Controversial conspiracy congresswoman Marjorie Taylor Greene cheated on her husband with a polyamorous tantric sex guru, DailyMail.com has learned.

Then after ending her affair with him, the mom-of-three moved on to a gym manager behind her husband's back.

But despite the tawdry flings, Taylor Greene stuck with her husband Perry as she made her unlikely rise that has turned her into the most talked-about Republican in Washington, D.C.

Neither man denied the affairs when approached by DailyMail.com.

Craig Ivey, the tantric sex practitioner, said: 'I will not respond to anything about this,' while the other man, Justin Tway, said: 'I have no interest in talking about anything to do with that woman. Everything with her comes to no good.'

But others say the new representative from Georgia's 14th Congressional District was brazen about her affairs which she carried on a decade ago while working in gyms in Alpharetta, Georgia, some 35 miles north of Atlanta.

February 11, 2021

MacKenzie Scott's Remarkable Giveaway Is Transforming the Bezos Fortune

As MacKenzie and Jeff Bezos, the couple’s donations were mostly unremarkable. Then came a divorce and her $6 billion gift—a true feat—which upstaged her ex-husband, who has pledged big numbers but has been slower to spend.

Jeff Bezos’ decision on Feb. 2 to step down as chief executive officer of Amazon.com Inc. could shake loose a lot of money. The second-richest person in the world—he’s worth almost $200 billion—says he plans to spend more of his time on philanthropy. If he does so, he’ll be following the model of John D. Rockefeller, Andrew Carnegie, and Bill Gates, all of whom got serious about their giving only after they stepped back from their businesses.

Bezos has been a billionaire since the late 1990s, and people have been asking for almost as long how he’d give some of that wealth away. “Long term, I have a responsibility to be a philanthropist,” he said on the Charlie Rose show in 2000. “Assuming we can make Amazon.com a lasting company, which we’re not done with yet.” He was in no hurry: His first public gift wasn’t until 2011, at which point he opened a trickle of philanthropy from what was starting to look like a bottomless fortune.

Now about $7.2 billion of the Amazon fortune has been given away, but the largest chunk of that has come from Bezos’ ex-wife, MacKenzie Scott. Since their divorce in 2019, she’s become one of the most consequential philanthropists of her generation. Scott, who now controls one-quarter of the former couple’s combined wealth of more than $250 billion, gave away almost $6 billion last year to working charities—organizations that do good on a daily basis, rather than just steward philanthropic money.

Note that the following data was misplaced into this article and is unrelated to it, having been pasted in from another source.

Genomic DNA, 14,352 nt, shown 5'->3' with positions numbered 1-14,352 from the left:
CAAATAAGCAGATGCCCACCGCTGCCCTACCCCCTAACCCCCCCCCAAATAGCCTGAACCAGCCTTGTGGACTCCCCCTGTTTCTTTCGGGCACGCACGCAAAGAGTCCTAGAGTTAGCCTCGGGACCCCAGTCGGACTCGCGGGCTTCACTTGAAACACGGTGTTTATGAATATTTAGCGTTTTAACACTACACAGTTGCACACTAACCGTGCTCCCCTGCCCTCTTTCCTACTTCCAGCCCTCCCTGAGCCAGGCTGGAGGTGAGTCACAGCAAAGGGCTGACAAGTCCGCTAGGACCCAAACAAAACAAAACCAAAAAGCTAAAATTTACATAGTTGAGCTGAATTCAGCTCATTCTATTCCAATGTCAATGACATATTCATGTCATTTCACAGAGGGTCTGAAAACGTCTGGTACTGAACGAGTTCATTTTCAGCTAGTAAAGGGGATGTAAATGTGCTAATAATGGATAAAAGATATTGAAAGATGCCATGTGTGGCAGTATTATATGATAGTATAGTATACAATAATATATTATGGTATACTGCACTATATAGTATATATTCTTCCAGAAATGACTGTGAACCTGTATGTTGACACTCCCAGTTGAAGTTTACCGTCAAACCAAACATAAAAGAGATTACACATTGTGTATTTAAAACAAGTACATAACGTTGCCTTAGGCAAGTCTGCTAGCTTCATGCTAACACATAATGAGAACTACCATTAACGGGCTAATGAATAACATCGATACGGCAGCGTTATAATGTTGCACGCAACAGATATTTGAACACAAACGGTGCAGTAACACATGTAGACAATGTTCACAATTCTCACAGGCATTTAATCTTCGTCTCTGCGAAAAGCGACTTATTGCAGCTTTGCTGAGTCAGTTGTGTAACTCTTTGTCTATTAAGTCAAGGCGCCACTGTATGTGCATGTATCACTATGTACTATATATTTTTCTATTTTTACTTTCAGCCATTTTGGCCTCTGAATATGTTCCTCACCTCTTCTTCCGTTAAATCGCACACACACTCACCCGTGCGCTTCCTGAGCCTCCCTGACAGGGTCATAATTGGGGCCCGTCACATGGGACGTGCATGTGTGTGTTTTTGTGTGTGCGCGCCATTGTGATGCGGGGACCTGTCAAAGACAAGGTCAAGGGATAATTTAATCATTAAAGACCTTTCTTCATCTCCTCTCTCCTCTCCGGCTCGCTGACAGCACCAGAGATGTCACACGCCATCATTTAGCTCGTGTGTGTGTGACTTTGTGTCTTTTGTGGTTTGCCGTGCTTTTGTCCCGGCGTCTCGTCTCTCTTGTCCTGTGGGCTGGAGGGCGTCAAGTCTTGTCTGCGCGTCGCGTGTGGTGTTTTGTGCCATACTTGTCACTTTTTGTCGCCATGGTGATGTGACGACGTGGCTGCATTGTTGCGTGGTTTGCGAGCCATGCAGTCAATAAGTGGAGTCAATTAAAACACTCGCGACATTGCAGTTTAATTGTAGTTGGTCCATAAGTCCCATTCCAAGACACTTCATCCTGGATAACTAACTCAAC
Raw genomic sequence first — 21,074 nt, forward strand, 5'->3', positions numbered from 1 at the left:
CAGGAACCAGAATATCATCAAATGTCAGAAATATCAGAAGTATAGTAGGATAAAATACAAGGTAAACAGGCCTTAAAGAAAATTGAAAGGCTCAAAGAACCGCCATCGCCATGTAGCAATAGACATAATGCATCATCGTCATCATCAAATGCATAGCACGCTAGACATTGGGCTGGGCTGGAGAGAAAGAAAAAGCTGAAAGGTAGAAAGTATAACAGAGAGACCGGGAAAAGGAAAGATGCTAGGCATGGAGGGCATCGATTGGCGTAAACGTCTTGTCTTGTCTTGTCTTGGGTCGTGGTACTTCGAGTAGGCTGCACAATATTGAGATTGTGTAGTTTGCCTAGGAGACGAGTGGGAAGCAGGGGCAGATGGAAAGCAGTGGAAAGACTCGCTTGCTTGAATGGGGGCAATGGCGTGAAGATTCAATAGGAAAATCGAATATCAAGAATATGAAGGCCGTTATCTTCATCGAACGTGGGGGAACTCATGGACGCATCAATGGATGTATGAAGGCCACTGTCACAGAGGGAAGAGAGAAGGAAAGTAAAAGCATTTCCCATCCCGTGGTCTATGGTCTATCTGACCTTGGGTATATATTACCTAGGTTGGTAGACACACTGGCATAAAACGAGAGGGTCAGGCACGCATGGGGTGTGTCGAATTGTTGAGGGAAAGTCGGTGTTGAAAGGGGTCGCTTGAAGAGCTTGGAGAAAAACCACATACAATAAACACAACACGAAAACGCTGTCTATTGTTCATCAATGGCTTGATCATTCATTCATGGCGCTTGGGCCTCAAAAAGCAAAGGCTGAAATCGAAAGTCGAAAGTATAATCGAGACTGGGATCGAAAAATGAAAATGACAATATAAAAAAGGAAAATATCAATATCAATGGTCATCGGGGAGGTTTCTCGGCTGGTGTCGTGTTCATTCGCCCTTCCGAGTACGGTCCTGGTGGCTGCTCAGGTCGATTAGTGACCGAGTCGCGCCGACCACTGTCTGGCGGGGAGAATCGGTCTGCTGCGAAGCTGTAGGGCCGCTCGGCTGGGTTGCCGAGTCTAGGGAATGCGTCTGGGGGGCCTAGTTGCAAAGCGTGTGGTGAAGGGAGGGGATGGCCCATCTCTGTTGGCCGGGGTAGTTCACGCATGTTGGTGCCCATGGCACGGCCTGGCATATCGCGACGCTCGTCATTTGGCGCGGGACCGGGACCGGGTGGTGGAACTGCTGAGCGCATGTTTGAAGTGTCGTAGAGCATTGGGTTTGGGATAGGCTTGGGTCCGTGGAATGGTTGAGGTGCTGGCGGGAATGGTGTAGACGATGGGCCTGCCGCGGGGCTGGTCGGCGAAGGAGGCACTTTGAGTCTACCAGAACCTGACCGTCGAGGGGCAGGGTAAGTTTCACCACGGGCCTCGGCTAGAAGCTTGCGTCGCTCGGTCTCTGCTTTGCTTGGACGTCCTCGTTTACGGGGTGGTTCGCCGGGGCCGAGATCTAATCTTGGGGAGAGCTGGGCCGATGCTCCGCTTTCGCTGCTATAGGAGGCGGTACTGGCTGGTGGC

That’s probably a record annual distribution for a living person, says Melissa Berman of Rockefeller Philanthropy Advisors. As notable as the size of that pile was where it went: to small charities and institutions such as historically Black colleges that are often passed over by big givers.

February 11, 2021

Pelosi: Officers who protected Capitol will get Congressional Gold Medal

Source: The Hill

Speaker Nancy Pelosi (D-Calif.) announced Thursday that Democrats will soon grant the Congressional Gold Medal to the officers on duty guarding the Capitol when it was attacked on Jan. 6.

In a Dear Colleague letter, Pelosi praised those officers — members of the Capitol Police, the D.C. Metro Police and others — as heroes deserving Congress's highest civilian honor.

"That day, those men and women risked and gave their lives to save ours, becoming martyrs for our democracy," she wrote.

"The outstanding heroism and patriotism of our heroes and demand our deepest appreciation. ... We must never forget the sacrifice of Officer Brian Sicknick, Officer Howard Liebengood, MDP Officer Jeffrey Smith and the more than 50 USCP who sustained serious injuries, or the courage of the heroes such as Officer Eugene Goodman."

Read more: https://thehill.com/homenews/house/538421-pelosi-officers-who-protected-capitol-will-get-congressional-gold-medal